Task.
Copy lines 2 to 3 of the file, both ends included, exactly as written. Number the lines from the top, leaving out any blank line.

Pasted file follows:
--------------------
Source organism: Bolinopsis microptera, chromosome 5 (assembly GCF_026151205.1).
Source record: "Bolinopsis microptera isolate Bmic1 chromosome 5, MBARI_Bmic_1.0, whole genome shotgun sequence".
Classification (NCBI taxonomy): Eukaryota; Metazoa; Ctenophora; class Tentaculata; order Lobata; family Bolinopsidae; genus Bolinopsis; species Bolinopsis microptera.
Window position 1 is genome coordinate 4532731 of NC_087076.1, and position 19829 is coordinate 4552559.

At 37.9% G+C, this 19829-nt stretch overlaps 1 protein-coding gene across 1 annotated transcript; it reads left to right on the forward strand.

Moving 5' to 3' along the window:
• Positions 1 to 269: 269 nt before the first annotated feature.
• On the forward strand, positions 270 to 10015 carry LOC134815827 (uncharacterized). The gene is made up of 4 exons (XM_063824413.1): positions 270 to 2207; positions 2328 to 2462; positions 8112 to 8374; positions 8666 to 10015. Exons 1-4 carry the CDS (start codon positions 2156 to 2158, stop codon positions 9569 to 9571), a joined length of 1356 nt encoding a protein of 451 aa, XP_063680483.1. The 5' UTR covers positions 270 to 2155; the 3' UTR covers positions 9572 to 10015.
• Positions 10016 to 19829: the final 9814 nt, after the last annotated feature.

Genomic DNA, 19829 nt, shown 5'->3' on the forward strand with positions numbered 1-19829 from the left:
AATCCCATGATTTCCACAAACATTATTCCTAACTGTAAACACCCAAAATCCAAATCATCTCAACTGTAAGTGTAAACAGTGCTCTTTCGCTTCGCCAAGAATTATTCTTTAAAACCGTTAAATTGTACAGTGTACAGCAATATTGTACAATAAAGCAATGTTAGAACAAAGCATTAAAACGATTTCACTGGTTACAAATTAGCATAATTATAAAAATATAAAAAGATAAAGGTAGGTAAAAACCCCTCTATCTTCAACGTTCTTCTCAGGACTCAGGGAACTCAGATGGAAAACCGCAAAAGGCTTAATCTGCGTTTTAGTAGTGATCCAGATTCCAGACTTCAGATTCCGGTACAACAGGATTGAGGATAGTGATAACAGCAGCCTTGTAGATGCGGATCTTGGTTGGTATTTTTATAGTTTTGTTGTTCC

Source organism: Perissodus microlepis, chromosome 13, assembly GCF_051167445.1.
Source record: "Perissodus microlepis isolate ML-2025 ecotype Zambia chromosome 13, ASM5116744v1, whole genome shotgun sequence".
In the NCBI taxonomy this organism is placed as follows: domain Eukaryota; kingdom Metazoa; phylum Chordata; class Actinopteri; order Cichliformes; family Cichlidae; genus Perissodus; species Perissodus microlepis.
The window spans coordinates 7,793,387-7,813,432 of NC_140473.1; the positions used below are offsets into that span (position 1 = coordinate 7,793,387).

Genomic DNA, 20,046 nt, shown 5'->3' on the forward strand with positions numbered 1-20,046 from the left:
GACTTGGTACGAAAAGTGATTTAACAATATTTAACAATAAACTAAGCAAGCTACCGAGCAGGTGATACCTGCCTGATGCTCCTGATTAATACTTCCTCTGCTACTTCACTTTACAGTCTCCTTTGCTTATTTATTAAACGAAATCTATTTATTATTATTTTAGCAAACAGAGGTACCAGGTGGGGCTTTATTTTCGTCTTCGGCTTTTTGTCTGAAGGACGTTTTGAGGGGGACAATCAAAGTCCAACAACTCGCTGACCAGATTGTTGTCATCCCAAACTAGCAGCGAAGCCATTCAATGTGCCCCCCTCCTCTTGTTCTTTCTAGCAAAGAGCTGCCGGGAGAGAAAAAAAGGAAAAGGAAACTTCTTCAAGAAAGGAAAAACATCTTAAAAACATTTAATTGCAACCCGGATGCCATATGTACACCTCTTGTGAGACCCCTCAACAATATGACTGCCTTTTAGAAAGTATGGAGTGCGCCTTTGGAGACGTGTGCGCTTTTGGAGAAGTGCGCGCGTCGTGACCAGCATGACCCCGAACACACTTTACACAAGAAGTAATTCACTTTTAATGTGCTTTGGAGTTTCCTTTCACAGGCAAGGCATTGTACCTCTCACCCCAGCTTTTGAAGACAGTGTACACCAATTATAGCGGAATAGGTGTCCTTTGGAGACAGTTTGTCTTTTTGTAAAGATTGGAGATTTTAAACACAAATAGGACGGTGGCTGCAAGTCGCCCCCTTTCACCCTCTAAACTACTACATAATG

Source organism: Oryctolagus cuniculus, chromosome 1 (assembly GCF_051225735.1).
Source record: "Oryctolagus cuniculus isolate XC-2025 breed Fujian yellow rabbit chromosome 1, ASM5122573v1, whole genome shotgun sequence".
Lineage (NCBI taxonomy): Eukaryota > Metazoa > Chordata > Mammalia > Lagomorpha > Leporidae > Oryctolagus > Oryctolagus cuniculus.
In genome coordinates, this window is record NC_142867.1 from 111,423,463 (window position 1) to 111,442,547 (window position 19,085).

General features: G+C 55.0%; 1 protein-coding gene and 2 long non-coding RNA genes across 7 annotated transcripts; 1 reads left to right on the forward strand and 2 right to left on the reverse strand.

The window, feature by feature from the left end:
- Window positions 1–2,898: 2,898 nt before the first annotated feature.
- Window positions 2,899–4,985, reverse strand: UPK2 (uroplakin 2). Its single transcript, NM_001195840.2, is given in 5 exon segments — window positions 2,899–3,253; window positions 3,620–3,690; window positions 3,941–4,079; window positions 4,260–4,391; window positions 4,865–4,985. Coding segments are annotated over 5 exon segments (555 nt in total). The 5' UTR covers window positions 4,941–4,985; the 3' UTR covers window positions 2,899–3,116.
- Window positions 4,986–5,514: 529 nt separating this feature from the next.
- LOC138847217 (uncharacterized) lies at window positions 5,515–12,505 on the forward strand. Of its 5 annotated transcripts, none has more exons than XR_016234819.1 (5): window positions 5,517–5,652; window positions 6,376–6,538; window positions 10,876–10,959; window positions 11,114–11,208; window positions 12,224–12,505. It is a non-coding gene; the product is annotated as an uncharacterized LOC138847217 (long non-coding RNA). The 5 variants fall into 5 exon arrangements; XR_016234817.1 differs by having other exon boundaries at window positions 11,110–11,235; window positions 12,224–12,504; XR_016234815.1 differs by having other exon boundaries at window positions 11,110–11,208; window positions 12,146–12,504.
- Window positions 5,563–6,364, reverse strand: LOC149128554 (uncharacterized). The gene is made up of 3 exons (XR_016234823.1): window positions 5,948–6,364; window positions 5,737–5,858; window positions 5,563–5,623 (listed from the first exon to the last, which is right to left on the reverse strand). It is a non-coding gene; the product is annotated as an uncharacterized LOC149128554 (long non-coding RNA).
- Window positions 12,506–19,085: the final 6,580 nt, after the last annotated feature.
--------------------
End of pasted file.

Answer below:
Source record: "Bolinopsis microptera isolate Bmic1 chromosome 5, MBARI_Bmic_1.0, whole genome shotgun sequence".
Classification (NCBI taxonomy): Eukaryota; Metazoa; Ctenophora; class Tentaculata; order Lobata; family Bolinopsidae; genus Bolinopsis; species Bolinopsis microptera.